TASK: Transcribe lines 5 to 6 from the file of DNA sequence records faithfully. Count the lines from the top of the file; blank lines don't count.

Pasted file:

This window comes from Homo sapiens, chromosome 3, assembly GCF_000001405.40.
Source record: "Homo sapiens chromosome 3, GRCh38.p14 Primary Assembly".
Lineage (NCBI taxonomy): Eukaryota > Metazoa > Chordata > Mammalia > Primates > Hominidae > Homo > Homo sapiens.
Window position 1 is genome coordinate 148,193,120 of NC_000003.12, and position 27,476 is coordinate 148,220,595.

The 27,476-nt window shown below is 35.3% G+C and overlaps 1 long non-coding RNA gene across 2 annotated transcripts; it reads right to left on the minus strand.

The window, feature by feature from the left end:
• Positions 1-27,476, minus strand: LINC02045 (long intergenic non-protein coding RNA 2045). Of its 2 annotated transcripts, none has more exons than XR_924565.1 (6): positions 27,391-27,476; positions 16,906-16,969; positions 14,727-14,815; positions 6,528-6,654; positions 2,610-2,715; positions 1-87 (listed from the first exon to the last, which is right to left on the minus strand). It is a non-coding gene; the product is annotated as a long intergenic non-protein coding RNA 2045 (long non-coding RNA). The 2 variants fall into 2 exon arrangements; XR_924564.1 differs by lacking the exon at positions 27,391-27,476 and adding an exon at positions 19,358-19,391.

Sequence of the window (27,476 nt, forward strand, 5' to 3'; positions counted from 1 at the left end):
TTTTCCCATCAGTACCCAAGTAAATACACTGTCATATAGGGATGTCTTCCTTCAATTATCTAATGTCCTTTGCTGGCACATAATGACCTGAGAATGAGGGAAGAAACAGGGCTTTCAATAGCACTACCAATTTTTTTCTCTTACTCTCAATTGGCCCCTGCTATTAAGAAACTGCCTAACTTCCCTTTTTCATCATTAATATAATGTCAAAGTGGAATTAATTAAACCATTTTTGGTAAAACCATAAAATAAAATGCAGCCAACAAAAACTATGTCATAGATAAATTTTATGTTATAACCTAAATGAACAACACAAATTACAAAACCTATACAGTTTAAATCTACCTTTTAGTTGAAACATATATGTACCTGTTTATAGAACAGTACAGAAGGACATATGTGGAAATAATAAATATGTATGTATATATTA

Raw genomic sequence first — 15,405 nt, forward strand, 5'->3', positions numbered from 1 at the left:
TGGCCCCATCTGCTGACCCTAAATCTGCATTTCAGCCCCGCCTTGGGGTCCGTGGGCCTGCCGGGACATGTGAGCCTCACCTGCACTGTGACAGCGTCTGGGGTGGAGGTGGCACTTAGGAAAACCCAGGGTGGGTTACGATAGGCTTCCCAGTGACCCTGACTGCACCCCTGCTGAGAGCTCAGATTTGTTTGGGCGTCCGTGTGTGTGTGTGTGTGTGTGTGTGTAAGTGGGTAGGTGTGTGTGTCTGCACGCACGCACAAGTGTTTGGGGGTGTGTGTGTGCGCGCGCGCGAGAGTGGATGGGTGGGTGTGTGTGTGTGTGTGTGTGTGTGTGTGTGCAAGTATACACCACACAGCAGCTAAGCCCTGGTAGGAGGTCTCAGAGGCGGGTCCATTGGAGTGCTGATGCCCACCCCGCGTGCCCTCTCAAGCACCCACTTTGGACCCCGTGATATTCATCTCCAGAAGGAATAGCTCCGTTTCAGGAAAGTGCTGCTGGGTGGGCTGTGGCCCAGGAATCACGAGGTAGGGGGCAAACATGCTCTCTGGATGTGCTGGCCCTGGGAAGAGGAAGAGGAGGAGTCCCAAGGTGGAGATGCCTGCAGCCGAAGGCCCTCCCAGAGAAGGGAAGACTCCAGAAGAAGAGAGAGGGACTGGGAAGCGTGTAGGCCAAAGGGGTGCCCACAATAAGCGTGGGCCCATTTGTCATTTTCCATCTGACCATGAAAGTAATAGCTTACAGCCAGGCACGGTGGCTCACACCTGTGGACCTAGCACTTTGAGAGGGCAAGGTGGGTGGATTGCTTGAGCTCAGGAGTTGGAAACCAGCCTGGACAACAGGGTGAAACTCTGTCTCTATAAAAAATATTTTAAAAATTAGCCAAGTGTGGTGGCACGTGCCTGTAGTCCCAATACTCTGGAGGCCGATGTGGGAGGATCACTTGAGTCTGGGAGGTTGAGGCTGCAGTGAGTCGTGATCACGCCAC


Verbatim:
The 27,476-nt window shown below is 35.3% G+C and overlaps 1 long non-coding RNA gene across 2 annotated transcripts; it reads right to left on the minus strand.

The window, feature by feature from the left end: